THE Compass Point storm tower relocation project has now reached week five of it’s 100 metre re-siting, with new pictures released by Bude-Stratton Town Council documenting the last time the tower’s view will be seen as it always was.

That’s because soon, the tower will be relocated 100 metres further in land, in order to protect the Grade II historic monument from the impact of coastal erosion.

If the tower was left in the location it has been since its construction in 1835, it would face a future where it could be vulnerable to the erosion of the coast it overlooks, for it sits on a friable sandstone and shale cliff which is averaging a 1.1 yard erosion a year but with the potential to lose 27 yards at any particular time.

The project is now in week five of the six-month £450,000 project, being undertaken by specialist contractors Sally Strachey Historic Conservation, funded with £249,362 from the National Lottery Heritage Fund, £58,000 from crowdfunding efforts, £50,000 from Cornwall Council and £40,000 from Bude-Stratton Town Council.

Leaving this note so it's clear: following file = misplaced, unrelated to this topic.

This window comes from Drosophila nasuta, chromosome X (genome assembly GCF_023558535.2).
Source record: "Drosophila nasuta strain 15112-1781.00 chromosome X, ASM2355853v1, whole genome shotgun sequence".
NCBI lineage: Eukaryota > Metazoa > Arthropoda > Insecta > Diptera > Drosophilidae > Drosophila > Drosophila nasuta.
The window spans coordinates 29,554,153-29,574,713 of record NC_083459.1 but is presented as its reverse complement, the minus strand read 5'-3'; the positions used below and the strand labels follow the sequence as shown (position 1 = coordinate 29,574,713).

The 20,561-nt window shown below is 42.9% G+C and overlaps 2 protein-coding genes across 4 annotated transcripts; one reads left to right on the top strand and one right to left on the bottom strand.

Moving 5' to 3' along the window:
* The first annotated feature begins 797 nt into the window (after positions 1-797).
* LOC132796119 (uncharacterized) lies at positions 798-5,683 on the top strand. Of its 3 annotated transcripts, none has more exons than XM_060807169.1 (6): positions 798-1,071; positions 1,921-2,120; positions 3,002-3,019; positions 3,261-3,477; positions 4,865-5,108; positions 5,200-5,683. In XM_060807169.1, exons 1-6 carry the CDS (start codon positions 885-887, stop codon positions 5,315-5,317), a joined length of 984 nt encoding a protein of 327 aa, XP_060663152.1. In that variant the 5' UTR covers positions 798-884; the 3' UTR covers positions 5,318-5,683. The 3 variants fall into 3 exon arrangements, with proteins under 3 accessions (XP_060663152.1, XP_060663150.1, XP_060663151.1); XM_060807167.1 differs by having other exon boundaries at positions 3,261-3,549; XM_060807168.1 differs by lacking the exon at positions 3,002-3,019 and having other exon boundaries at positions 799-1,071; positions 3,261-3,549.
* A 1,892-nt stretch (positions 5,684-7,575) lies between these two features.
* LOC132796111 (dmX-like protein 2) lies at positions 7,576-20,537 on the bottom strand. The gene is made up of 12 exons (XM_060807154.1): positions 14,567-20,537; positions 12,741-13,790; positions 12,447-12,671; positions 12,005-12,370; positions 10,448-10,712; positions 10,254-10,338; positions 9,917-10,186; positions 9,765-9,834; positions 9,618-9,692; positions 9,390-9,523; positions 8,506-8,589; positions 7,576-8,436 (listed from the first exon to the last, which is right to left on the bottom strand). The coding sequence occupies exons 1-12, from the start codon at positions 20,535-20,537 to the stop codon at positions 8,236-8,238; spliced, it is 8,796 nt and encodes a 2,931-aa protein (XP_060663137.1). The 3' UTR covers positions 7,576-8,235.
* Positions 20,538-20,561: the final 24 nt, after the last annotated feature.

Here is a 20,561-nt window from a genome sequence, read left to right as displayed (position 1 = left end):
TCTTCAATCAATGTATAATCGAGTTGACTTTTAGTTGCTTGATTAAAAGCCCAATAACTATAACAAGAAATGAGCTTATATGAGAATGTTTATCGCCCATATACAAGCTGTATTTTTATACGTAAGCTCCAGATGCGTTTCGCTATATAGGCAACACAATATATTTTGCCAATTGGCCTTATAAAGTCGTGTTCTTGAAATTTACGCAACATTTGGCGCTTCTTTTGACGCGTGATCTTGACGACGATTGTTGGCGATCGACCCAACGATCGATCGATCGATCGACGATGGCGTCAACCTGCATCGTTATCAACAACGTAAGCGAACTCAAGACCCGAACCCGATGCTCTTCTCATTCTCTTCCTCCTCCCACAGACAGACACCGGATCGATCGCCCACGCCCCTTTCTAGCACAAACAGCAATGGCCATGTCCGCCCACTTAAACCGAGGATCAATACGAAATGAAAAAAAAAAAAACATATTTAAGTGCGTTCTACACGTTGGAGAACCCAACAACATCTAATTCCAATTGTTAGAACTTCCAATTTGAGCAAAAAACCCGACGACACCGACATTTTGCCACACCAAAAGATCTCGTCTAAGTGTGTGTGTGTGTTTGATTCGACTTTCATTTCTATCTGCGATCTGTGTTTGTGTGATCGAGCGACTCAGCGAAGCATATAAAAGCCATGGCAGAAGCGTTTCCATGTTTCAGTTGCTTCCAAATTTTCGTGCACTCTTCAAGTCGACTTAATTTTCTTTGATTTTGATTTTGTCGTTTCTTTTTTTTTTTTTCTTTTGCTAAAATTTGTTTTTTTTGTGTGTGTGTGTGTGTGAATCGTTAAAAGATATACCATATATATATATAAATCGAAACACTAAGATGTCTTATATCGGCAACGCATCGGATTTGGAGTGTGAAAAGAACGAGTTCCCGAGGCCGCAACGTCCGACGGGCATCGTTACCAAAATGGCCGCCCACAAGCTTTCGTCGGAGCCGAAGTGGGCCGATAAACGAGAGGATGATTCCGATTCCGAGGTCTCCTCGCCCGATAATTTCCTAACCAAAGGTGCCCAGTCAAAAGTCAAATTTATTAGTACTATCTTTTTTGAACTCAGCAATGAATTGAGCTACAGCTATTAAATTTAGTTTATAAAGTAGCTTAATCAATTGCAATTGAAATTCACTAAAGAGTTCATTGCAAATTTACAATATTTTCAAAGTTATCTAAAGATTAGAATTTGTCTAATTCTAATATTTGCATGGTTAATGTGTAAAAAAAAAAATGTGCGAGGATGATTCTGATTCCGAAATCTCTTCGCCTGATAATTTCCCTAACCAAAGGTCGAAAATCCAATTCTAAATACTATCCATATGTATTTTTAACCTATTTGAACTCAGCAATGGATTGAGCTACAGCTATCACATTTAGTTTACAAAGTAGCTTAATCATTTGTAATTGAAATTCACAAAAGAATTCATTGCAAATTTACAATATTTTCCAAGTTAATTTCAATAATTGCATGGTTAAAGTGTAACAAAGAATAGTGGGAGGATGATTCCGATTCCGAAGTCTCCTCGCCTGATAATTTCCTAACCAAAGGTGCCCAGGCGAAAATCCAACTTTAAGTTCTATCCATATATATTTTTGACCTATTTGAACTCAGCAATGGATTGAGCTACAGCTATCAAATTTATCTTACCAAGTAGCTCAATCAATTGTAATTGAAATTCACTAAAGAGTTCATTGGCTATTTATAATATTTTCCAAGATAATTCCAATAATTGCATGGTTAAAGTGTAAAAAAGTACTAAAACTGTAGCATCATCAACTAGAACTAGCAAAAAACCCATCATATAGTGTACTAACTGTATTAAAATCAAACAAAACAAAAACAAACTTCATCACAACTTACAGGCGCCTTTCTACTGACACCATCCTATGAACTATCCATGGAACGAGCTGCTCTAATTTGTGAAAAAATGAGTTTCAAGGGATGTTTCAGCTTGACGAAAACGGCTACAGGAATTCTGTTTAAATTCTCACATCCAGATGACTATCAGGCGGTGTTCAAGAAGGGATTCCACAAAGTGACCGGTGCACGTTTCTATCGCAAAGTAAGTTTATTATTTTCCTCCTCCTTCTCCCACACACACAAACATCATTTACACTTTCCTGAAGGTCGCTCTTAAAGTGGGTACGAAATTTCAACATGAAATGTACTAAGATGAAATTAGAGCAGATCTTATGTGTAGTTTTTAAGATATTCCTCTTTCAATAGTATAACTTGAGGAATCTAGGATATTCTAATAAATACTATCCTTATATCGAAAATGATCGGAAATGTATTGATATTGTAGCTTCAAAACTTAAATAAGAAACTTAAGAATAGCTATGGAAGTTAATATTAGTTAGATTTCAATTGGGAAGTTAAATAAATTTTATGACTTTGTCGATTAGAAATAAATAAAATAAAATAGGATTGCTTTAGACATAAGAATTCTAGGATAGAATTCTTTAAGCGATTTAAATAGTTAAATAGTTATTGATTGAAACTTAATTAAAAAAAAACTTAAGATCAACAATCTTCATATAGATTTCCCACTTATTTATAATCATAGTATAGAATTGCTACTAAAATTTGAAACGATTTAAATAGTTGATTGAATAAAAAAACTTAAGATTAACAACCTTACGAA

It’s not the first time the tower has been relocated, having been subject to a small relocation from the cliff edge in 1881.

A spokesperson for Bude-Stratton Town Council said: “Work continues to progress on the roof removal which will accelerate in the next few weeks. The hole has been dug and the foundations are going down on the new site.

“Additional areas up on Compass Point have been barricaded off to protect the areas due to turf relocation, or to protect special species that are growing there.”